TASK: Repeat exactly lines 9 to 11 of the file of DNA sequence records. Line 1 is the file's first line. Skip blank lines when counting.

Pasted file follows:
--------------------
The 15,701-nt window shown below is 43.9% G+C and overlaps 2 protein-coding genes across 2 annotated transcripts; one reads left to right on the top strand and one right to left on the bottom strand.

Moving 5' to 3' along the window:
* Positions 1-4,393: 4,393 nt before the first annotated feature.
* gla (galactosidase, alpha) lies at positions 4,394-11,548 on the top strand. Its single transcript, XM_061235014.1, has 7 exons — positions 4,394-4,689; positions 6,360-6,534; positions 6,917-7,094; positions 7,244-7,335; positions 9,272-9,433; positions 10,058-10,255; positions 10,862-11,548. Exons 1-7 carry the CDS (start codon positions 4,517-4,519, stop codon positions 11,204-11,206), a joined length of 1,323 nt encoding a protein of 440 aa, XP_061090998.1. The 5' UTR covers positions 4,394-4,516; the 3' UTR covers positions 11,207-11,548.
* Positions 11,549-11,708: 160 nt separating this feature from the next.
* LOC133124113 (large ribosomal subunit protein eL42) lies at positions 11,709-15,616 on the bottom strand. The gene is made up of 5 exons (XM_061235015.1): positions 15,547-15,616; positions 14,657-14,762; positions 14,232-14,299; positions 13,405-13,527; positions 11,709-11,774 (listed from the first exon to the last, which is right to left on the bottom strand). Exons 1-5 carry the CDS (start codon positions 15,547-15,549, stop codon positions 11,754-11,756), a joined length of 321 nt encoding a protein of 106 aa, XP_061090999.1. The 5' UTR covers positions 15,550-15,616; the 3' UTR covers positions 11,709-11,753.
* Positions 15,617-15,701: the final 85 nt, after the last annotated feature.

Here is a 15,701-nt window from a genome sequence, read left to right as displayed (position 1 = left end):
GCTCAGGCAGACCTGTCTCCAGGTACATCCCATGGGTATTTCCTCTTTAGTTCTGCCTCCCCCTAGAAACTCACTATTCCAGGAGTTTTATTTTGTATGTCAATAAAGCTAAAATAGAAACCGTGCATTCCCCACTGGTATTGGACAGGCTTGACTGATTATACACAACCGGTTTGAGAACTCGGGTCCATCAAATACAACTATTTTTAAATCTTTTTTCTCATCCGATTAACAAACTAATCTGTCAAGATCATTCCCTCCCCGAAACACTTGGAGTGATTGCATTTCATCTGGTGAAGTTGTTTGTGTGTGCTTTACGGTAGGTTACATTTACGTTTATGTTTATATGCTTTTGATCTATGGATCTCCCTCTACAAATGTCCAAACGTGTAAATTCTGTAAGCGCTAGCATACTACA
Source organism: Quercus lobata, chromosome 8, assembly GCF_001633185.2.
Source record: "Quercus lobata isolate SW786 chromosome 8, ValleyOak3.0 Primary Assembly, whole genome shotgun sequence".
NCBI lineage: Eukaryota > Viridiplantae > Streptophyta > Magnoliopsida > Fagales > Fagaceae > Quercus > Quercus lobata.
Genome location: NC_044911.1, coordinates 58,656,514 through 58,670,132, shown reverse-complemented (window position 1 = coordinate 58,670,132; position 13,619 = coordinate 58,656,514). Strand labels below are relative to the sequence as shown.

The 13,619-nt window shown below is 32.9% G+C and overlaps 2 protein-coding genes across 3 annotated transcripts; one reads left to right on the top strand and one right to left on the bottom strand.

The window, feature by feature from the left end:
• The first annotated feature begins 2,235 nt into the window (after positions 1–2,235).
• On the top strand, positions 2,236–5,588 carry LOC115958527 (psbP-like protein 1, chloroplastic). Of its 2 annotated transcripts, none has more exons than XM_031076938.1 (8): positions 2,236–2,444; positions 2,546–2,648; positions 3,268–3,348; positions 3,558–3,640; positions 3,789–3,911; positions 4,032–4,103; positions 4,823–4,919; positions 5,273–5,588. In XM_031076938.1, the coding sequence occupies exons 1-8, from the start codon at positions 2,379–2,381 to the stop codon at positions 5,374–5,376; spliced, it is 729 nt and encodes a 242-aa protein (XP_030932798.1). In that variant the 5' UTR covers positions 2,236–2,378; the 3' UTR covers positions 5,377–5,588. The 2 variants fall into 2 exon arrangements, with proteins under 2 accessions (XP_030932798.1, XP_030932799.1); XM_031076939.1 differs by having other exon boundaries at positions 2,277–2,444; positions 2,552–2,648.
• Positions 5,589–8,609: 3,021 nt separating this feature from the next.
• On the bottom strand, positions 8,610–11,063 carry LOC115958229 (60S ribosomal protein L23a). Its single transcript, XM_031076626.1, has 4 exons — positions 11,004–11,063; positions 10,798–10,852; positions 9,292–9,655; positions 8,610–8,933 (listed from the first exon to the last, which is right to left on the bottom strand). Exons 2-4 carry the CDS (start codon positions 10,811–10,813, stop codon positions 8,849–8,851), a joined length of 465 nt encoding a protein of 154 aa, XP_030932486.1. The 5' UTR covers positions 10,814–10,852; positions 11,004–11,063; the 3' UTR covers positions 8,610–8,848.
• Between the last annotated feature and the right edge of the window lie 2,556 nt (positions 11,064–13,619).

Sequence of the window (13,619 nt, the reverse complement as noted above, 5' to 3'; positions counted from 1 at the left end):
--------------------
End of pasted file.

GCTCAGGCAGACCTGTCTCCAGGTACATCCCATGGGTATTTCCTCTTTAGTTCTGCCTCCCCCTAGAAACTCACTATTCCAGGAGTTTTATTTTGTATGTCAATAAAGCTAAAATAGAAACCGTGCATTCCCCACTGGTATTGGACAGGCTTGACTGATTATACACAACCGGTTTGAGAACTCGGGTCCATCAAATACAACTATTTTTAAATCTTTTTTCTCATCCGATTAACAAACTAATCTGTCAAGATCATTCCCTCCCCGAAACACTTGGAGTGATTGCATTTCATCTGGTGAAGTTGTTTGTGTGTGCTTTACGGTAGGTTACATTTACGTTTATGTTTATATGCTTTTGATCTATGGATCTCCCTCTACAAATGTCCAAACGTGTAAATTCTGTAAGCGCTAGCATACTACA
Source organism: Quercus lobata, chromosome 8, assembly GCF_001633185.2.
Source record: "Quercus lobata isolate SW786 chromosome 8, ValleyOak3.0 Primary Assembly, whole genome shotgun sequence".